AT91SAM7S and RS232: FreeRTOS Example?

sjlongland wrote on Tuesday, April 22, 2008:

Hi All,

I’m trying to develop a simple “hello world” application to familiarise myself with FreeRTOS.  This is part of a final-year university electrical engineering project.  The development environment:

o IAR Embedded Workbench v5.11 for ARM (Kickstart edition) on Windows 2000 Pro
o FreeRTOS 5.0.0
o ATMEL AT91SAM7S-EK development board

Looking at the Demo ports, I’ve managed to get the IAR example for the AT91SAM7S64 working… building and clicking the Go button yields an immediate “New Hardware Found” dialogue, stating it has found a “ Joystick”, and the LEDs on the board start flashing furiously.  So I know the board works, and that FreeRTOS executes on it.

What I can’t seem to put my finger on, is either:
(1) Documentation on how to interface with the UART on the board
(2) Example code that interfaces with the on-board UART

Ultimately I’ll be switching to using an AT91SAM7X board – the project is to investigate controller area networks.  As part of this project, I’d like to use RS-232 to act as a human-machine interface.

The demos seem to include a comtest.c example that would appear to do this – it is included in the AT91SAM7S64 IAR example, but the code doesn’t appear to have a visible effect on the serial port.  I’ve got the UART port hooked up to one of my desktop’s serial ports via a null-modem cable, with HyperTerminal configured at 115200 baud, 8n1, no flow control.

Has anyone seen any well-documented examples on how to drive the serial ports on these things, or know of some documentation describing how to go about it?  I’ve looked at the PDFs supplied on the DVD that came with the board, as well as the documentation on ATMEL’s site.  If anyone has any tips on how to go about this, I’d be very interested.  If I have to write one from scratch, I’m also happy to make a bare bones version that can be included in the FreeRTOS distribution.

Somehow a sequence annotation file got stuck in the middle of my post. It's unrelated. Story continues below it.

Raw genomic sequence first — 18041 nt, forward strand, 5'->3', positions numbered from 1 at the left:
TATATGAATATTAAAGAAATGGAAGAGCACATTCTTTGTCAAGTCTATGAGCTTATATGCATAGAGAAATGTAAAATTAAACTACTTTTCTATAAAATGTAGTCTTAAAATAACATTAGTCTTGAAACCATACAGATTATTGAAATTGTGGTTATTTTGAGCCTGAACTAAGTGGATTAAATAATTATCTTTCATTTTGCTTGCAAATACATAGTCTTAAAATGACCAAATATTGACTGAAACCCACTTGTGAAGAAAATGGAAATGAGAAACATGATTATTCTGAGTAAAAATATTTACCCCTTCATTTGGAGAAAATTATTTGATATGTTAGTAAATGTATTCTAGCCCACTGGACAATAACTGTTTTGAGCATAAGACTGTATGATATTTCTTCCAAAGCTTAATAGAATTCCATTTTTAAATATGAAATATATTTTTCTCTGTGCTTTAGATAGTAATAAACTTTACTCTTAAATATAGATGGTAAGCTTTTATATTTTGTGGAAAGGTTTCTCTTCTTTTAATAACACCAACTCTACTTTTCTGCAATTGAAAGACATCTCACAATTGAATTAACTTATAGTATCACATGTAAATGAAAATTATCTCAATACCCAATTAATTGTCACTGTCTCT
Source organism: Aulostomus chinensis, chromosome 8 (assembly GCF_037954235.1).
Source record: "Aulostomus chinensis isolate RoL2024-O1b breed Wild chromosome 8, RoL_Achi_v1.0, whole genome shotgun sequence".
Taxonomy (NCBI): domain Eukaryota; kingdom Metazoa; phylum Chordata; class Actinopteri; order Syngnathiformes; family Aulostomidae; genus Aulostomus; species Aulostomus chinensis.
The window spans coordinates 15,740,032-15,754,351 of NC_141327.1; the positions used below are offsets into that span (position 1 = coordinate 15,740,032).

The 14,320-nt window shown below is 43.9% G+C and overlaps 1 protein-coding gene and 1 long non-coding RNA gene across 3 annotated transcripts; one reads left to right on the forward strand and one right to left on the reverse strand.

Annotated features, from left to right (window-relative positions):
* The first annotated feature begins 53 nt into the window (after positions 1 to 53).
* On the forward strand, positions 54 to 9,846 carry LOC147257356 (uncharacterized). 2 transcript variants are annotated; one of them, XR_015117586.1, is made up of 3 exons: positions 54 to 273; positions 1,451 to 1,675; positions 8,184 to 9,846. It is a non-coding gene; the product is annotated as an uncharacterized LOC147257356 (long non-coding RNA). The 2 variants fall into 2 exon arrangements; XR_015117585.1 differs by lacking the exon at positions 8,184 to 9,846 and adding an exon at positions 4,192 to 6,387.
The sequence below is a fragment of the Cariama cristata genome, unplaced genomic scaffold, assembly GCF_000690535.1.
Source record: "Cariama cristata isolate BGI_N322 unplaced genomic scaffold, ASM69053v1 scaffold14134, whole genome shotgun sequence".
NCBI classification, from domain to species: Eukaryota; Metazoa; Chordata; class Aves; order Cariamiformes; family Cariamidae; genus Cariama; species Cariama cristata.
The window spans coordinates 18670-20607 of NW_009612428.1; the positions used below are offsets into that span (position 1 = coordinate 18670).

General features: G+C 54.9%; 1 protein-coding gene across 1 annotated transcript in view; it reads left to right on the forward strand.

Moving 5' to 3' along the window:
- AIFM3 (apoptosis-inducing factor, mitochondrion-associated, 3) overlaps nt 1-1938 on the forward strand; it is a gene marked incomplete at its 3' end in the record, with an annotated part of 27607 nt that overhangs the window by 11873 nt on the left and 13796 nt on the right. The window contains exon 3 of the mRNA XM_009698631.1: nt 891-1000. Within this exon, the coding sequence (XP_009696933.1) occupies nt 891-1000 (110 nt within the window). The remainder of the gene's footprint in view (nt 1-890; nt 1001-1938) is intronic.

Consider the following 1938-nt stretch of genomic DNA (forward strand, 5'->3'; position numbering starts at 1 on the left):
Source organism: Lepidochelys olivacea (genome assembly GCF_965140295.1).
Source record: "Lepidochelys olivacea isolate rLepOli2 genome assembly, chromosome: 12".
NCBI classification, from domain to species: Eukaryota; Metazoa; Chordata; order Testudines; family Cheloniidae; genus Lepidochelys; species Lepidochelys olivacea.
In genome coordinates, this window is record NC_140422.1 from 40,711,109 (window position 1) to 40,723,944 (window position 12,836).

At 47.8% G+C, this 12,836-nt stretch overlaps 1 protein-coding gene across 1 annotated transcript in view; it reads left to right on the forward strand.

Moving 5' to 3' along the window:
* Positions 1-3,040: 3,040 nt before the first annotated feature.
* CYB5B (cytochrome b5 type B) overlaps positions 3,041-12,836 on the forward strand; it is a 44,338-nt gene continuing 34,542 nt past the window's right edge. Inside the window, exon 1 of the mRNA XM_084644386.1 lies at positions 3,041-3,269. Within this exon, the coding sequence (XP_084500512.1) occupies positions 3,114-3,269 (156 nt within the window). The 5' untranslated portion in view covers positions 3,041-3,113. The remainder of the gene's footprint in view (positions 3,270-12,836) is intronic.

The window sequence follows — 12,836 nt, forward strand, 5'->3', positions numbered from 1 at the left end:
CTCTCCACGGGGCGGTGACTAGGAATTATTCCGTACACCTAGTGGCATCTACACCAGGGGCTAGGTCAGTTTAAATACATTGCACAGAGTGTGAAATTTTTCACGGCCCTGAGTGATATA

Stuart Longland

davedoors wrote on Tuesday, April 22, 2008:

The comtest.c file is a generic test file used in all the demos that calls an MCU specific UART driver. The UART driver itself is normally simply called serial.c and included in a directory also called serial off of the project directory, Demo\ARM7_AT91SAM7S64_IAR\serial in this case. Note that there is also a serialisr.s file in the same directory.  The serialisr.s file contains the entry code for the interrupt handler. Are you including both the serial and serialisr files in your build?

The comtest.c file sends characters out of the serial port from one task and attempts to read them back in again from another task, so you need to connect Rx to Tx on the COM port for this to work. If you were instead to connect the COM port to Hyperterminal you should see the characters being transmitted (just the alphabet).

The serial.c file for the SAM7 just uses the driver functions provided by Atmel. You will see functions like AT91F_PMC_EnablePeriphClock being used. It might be that you need to include a different header file to get the right driver functions if the MCU you are using is different to that on which the demo was created.

sjlongland wrote on Wednesday, April 23, 2008:

Ahh… so it does… I’m not sure why I didn’t see this last time I tried it… It didn’t appear to be working last time I tried using it, but it certainly is working now.

Thanks. :slight_smile:

sjlongland wrote on Wednesday, April 23, 2008:

Ahh… got it working now.  I’m not sure why it didn’t work the first time, but I’m seeing data written to the serial port now.

That code seems to break, if I use the heap_3.c memory manager.  heap_1.c and heap_2.c work fine, but heap_3.c breaks the code.

But it seems I’ve got some life now… I’ve just got to look out for memory fragmentation.